The Galien Forum USA 2019



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The marriage of technology and medicine: Bringing out the best in each other

The massive increase in computer power together with the emergence of artificial intelligence (AI) and similarly advanced learning applications promise to put technology at the forefront of medical progress in the next decade. The ability to harness big data, bioengineering and physics to create “virtual” and biological simulations of the human body is one of the most consequential innovations, with potential to improve drug development and delivery and secure better patient outcomes, safely and at lower cost.

Already, the super-computer’s algorithmic, modeling and visualization capabilities enable scientists to construct a virtual, three-dimensional simulation of the actual human body and its numbingly complex biologic structure and systems.  Unlike current static screening tools like the MRI, this virtual display is anatomically precise and graphically interactive when viewed through the accessible architecture of the internet cloud. On the biological front, science is spurring the development of “organoids:” miniature, laboratory-grown versions of human organs.  Each organoid contains several cell types and has a simplified 3D anatomy that resembles the complexity of the in vivo physiology of actual human organs.  Organoids give researchers the ability to study different disease phenotypes, to assess genetic variability and apply tissue engineering and regenerative medicine to advance individual patient treatment – thus reinforcing the premise behind precision medicine.

Moreover, these simulation models will result in reduced risks in testing an early-stage compound or device directly in humans, which should in turn accelerate research while lowering costs by making clinical trials more timely and efficient. Researchers can probe for possible side-effect signals, observe the treatment effects of a drug or device on different organs, and program for hypothetical lifestyle changes and their impact on overall health status.  The models can also help inform delivery of a potential efficacious drug dose to where it will administer the maximum therapeutic effect.

The models are still evolving and will vary as how they are applied to different organs and body systems. At present, the best application for the virtual human model is in the study of heart disease and respiratory disorders that impact the lung. Being able to program for and then visualize various movements of the heart muscle and even see how this vital organ interacts with the lung can provide truly useful lessons for cardiologists in managing the same physiological expression in the real-world clinical setting with patients. One example is the possibility of learning why up to a fifth of pacemakers implanted in humans to regulate heartbeat don’t end up working – a persistent problem that considerably raises the cost of cardiovascular care.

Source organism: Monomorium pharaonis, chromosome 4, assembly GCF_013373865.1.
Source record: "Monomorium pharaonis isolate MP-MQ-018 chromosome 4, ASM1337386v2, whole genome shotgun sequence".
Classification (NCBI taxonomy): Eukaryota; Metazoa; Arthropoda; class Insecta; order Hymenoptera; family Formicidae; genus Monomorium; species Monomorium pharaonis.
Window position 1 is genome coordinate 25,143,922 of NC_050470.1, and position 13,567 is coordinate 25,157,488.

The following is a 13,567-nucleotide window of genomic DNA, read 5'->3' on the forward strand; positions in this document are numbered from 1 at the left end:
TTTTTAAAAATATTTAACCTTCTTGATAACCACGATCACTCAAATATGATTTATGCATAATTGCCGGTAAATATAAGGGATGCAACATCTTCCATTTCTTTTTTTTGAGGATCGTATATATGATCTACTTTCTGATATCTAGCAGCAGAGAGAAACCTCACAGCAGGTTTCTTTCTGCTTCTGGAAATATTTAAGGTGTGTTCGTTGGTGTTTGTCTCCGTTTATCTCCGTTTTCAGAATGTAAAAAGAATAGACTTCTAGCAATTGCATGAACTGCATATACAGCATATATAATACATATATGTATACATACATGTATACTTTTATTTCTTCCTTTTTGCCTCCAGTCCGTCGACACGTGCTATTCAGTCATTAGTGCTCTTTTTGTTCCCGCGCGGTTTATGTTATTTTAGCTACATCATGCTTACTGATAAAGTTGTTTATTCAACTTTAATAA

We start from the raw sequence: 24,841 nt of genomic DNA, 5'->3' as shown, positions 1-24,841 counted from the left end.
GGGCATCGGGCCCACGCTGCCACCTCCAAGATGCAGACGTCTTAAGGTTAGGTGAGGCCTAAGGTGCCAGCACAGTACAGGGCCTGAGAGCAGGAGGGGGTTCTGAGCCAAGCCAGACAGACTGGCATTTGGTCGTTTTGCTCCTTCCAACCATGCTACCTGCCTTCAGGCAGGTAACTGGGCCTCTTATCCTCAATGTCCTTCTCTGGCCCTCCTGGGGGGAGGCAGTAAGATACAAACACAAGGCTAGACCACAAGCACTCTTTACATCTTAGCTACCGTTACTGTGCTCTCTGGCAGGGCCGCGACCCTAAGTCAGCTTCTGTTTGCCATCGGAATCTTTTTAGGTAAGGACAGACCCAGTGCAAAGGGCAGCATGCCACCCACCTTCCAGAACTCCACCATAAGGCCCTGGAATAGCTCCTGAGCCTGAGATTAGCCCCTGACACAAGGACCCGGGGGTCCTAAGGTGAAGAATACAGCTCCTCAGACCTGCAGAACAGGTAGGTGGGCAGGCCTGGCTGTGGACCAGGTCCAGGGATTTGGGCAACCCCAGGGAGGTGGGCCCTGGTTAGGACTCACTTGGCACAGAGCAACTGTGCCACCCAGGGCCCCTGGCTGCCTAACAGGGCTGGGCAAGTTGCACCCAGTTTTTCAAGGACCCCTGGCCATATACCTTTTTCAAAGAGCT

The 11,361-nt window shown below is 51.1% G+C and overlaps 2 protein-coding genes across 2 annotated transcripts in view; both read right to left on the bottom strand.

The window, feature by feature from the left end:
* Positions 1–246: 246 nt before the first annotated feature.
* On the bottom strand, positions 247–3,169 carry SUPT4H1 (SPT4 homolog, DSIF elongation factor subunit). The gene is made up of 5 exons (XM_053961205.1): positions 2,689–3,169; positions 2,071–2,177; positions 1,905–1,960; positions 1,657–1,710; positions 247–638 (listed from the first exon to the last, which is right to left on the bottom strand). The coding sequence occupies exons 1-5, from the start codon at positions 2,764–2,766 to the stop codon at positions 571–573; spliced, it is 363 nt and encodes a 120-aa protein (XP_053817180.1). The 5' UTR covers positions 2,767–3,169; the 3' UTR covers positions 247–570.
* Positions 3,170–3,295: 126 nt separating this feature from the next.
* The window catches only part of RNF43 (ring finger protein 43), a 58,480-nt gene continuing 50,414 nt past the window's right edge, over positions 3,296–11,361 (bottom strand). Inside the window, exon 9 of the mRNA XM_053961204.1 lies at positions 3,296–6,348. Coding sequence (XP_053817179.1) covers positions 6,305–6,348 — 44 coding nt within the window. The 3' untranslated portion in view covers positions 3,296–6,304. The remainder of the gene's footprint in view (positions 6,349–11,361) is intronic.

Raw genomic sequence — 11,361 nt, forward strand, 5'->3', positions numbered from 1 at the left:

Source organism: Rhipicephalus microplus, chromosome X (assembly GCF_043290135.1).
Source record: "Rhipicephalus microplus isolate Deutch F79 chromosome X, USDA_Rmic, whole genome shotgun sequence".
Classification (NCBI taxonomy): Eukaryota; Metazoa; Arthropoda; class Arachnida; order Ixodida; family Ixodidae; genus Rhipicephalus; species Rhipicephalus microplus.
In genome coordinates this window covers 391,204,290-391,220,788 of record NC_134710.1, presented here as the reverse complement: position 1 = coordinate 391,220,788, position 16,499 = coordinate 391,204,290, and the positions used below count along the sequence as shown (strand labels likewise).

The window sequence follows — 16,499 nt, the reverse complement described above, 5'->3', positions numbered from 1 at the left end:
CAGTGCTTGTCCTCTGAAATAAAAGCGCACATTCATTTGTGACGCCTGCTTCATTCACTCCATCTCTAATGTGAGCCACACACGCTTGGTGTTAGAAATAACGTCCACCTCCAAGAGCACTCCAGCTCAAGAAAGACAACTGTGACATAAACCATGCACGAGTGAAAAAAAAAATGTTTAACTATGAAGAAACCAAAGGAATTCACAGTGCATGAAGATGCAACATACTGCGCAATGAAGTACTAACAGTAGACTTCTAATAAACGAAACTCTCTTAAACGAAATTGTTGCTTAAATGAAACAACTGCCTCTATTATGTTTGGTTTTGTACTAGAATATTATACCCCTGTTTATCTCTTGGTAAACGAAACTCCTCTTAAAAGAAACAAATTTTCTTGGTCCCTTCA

Likewise, the organoid model has two important biomedical applications: to drug discovery and regenerative medicine.  For example, in cancer, the organoids can be used to direct therapy for specific cancer types with a focus on the appropriate selection of standard of care chemotherapeutics.  There is also potential for expanding this screening to include novel anti-cancer compounds.  In regenerative medicine, engineered organoids demonstrate that cells have the ability to reorganize into tissue-specific structures for replacement of parts of severely damaged organs and surrounding tissue.

An important initiative to promote applications of the new technologies is the Innovation Platform in Multiscale Bioimaging partnership between Olympus Inc. and the University of Southern California (USC).  Two internationally recognized scientists, David Angus MD and Scott Fraser Ph.D, and their respective teams are pioneering the development of 3D and 4D imaging of single cells, organoids and tumor ecosystems.  Another pending development, due later this year, is the launch of clinical trials designed to test a personalized, laboratory derived human cell-grown heart valve in patients as an alternative to the standard of care options of a manufactured or animal donor replacement.

To further explore this marriage of technology and medicine, the session panel of experts will discuss the implications of these new models for generating improved safety and efficacy evidence to guide decisions on treatment.  How quickly can these novel multi-disciplinary approaches succeed in transforming clinical research and accelerate the transition to precision medicine? What does the technology mean for the future of clinical development, particularly the choice of end points and the design of an optimized clinical pathway to regulatory approval?  And what does the technology mean for the future of health care in general, particularly as the power of algorithms seconded by AI impact the human element in the delivery of care?

The panel will be chaired by Professor Bengt Samuelsson, 1982 Nobel Prize laureate for physiology or medicine, Former Chairman, Nobel Foundation, Professor Emeritus at the Karolinska Institute and member of the Prix Galien USA Committee.